The latest version of LRES DirectConnect reduces the time for successful systems integration from 4-6 months down to 2-4 weeks. This release is flexible enough to connect any financial institution to any third party provider of appraisal and property valuation services. It also provides users collateral valuation reports as well as the supporting data in the MISMO industry-standard format.
Other industry players like Advantage Systems, agree that some lenders are not paying close enough attention to simple processes to ensure total compliance in all cases. “The right procedures have to be in place to make sure that these amounts for paying appraisers, or any reimbursables, are captured quickly and that they have the right technology in place to make sure that they’re seeing when these things are coming up,” noted Brian D. Lynch, the Founder and President of Advantage Systems. “So, being able to look at a report quickly and see who’s behind in their payment or whatever, so that you can take care of it quickly is essential.”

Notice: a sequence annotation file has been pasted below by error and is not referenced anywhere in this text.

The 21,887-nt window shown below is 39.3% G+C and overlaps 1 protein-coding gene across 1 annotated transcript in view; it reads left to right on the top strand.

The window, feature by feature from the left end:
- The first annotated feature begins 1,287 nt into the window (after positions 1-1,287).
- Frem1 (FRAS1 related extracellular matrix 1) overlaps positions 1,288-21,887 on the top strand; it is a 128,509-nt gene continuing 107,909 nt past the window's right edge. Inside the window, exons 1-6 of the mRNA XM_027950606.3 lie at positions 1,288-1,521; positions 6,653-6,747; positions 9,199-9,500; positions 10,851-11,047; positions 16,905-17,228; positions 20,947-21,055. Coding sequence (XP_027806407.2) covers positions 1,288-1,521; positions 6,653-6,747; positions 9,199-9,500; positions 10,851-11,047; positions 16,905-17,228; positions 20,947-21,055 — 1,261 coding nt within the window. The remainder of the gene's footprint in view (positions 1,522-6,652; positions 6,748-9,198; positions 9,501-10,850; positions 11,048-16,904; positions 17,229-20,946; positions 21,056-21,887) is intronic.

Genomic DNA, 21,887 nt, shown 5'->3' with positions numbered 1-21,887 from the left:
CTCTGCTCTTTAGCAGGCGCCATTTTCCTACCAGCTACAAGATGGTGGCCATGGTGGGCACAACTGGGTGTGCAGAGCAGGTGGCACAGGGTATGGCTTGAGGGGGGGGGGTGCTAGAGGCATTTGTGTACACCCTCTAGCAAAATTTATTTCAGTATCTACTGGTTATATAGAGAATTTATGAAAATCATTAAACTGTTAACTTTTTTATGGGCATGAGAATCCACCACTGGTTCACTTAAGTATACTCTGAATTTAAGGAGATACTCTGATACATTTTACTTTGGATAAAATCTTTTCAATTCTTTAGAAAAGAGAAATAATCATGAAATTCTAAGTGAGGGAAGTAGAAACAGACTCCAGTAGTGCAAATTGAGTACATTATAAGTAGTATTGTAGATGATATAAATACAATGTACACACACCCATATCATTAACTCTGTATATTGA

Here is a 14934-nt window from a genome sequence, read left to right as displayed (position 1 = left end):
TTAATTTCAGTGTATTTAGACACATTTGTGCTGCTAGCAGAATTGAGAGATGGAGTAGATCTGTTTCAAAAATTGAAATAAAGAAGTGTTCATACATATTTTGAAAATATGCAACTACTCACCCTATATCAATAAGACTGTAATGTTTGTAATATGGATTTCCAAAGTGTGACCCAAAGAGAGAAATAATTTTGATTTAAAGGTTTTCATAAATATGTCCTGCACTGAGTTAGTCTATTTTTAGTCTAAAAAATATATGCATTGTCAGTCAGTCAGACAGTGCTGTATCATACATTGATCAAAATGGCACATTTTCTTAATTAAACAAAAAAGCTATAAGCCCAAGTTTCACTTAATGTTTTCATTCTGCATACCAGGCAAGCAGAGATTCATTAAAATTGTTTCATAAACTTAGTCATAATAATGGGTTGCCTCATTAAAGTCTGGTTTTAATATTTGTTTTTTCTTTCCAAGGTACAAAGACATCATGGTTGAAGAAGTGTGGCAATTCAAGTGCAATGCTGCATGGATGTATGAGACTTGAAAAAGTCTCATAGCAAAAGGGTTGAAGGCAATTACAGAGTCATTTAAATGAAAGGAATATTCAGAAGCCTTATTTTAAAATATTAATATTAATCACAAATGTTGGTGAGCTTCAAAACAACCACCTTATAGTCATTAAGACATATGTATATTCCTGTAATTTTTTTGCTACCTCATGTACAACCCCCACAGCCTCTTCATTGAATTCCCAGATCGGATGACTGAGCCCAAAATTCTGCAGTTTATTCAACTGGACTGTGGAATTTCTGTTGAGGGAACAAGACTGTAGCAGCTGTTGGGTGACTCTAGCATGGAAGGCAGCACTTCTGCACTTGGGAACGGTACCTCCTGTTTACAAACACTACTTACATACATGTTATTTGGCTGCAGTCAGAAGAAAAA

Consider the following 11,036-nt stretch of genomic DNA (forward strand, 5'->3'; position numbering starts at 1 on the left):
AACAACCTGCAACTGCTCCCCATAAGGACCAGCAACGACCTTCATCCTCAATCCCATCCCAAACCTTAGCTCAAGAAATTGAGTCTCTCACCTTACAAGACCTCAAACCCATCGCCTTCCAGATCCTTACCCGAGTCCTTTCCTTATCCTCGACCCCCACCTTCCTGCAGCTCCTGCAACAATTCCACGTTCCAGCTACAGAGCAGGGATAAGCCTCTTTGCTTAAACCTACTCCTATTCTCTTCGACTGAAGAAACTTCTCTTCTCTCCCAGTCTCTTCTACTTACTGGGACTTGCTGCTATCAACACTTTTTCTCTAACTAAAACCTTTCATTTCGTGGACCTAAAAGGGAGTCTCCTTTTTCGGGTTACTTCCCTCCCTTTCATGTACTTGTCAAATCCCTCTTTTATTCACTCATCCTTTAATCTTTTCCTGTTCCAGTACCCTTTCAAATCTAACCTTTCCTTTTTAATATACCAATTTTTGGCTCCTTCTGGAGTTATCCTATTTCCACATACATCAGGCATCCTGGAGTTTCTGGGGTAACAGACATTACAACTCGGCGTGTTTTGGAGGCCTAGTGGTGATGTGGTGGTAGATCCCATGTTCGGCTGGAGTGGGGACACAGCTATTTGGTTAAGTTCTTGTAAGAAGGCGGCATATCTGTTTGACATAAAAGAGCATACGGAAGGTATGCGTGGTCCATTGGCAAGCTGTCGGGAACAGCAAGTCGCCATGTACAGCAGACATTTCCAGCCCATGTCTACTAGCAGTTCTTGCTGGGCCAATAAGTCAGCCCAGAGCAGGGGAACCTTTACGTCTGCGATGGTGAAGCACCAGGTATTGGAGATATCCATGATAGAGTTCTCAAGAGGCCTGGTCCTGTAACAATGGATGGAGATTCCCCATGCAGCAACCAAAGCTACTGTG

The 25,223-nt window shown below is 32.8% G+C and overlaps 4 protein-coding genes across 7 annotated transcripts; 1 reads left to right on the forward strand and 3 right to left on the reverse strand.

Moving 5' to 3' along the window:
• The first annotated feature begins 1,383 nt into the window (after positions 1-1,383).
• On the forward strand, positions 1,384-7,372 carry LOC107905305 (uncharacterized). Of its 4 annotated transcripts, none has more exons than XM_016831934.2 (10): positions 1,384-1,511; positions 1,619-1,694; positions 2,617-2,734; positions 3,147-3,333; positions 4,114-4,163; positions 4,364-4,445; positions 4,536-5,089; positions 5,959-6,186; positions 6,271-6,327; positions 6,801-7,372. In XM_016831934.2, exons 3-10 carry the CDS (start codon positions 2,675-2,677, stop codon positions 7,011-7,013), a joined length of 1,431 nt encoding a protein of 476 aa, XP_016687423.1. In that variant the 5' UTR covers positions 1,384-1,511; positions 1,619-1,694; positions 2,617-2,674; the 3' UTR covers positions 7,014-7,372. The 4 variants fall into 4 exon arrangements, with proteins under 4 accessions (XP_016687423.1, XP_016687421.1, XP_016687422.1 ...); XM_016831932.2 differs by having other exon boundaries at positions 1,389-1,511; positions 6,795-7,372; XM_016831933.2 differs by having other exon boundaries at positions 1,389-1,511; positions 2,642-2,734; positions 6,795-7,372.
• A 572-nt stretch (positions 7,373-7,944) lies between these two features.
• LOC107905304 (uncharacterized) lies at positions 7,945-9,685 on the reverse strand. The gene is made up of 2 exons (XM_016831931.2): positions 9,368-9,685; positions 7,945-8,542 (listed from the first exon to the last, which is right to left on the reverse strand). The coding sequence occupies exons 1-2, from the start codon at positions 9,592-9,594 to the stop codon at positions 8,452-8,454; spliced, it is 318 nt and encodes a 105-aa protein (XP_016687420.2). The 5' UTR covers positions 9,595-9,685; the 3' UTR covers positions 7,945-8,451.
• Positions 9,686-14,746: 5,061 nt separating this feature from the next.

Advantage Systems is a provider of accounting and contract management tools for the mortgage banking and real estate development industries. Last year the company noticed a 20% increase in sales for its Commission Calculator Module. The Commission Calculation Module enables lenders to automate the calculation of commissions and bonuses in both retail and wholesale environments and utilizes the loan-level accounting capability of AMB software to minimize user input and increase accuracy. This eliminates the time and cost associated with manually calculating commissions. The technology enables users to set up commission calculations by loan officer and loan type as well as calculate bonuses monthly, quarterly or annually.Lenders can also choose to implement Advantage Systems’ web-based Loan Officer Reporting Module, which gives loan officers the ability to access their commission reports using an Internet connection.